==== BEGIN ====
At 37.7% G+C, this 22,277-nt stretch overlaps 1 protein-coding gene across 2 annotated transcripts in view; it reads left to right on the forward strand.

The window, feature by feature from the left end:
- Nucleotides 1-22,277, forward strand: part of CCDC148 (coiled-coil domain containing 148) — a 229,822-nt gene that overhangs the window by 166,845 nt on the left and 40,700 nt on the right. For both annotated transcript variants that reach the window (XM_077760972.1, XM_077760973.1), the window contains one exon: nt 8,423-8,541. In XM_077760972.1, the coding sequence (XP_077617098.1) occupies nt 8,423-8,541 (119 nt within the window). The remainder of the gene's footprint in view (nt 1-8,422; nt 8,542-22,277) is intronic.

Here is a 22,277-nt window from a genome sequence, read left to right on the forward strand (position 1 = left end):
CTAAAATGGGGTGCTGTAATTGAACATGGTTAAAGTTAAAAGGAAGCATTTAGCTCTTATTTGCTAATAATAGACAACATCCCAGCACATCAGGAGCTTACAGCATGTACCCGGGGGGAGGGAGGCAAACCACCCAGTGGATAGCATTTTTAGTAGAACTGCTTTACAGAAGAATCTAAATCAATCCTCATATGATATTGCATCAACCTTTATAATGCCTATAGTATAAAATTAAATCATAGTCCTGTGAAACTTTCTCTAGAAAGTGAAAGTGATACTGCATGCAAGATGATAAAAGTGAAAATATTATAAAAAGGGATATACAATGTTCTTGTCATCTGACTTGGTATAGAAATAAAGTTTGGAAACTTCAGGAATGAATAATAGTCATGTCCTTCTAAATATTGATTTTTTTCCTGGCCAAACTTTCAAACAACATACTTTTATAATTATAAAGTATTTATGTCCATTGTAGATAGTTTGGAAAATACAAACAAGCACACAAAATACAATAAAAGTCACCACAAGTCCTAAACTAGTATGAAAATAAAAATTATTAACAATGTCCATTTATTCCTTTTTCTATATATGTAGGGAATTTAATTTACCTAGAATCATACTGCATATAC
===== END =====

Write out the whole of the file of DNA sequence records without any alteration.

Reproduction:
At 37.7% G+C, this 22,277-nt stretch overlaps 1 protein-coding gene across 2 annotated transcripts in view; it reads left to right on the forward strand.

The window, feature by feature from the left end:
- Nucleotides 1-22,277, forward strand: part of CCDC148 (coiled-coil domain containing 148) — a 229,822-nt gene that overhangs the window by 166,845 nt on the left and 40,700 nt on the right. For both annotated transcript variants that reach the window (XM_077760972.1, XM_077760973.1), the window contains one exon: nt 8,423-8,541. In XM_077760972.1, the coding sequence (XP_077617098.1) occupies nt 8,423-8,541 (119 nt within the window). The remainder of the gene's footprint in view (nt 1-8,422; nt 8,542-22,277) is intronic.

Here is a 22,277-nt window from a genome sequence, read left to right on the forward strand (position 1 = left end):
CTAAAATGGGGTGCTGTAATTGAACATGGTTAAAGTTAAAAGGAAGCATTTAGCTCTTATTTGCTAATAATAGACAACATCCCAGCACATCAGGAGCTTACAGCATGTACCCGGGGGGAGGGAGGCAAACCACCCAGTGGATAGCATTTTTAGTAGAACTGCTTTACAGAAGAATCTAAATCAATCCTCATATGATATTGCATCAACCTTTATAATGCCTATAGTATAAAATTAAATCATAGTCCTGTGAAACTTTCTCTAGAAAGTGAAAGTGATACTGCATGCAAGATGATAAAAGTGAAAATATTATAAAAAGGGATATACAATGTTCTTGTCATCTGACTTGGTATAGAAATAAAGTTTGGAAACTTCAGGAATGAATAATAGTCATGTCCTTCTAAATATTGATTTTTTTCCTGGCCAAACTTTCAAACAACATACTTTTATAATTATAAAGTATTTATGTCCATTGTAGATAGTTTGGAAAATACAAACAAGCACACAAAATACAATAAAAGTCACCACAAGTCCTAAACTAGTATGAAAATAAAAATTATTAACAATGTCCATTTATTCCTTTTTCTATATATGTAGGGAATTTAATTTACCTAGAATCATACTGCATATAC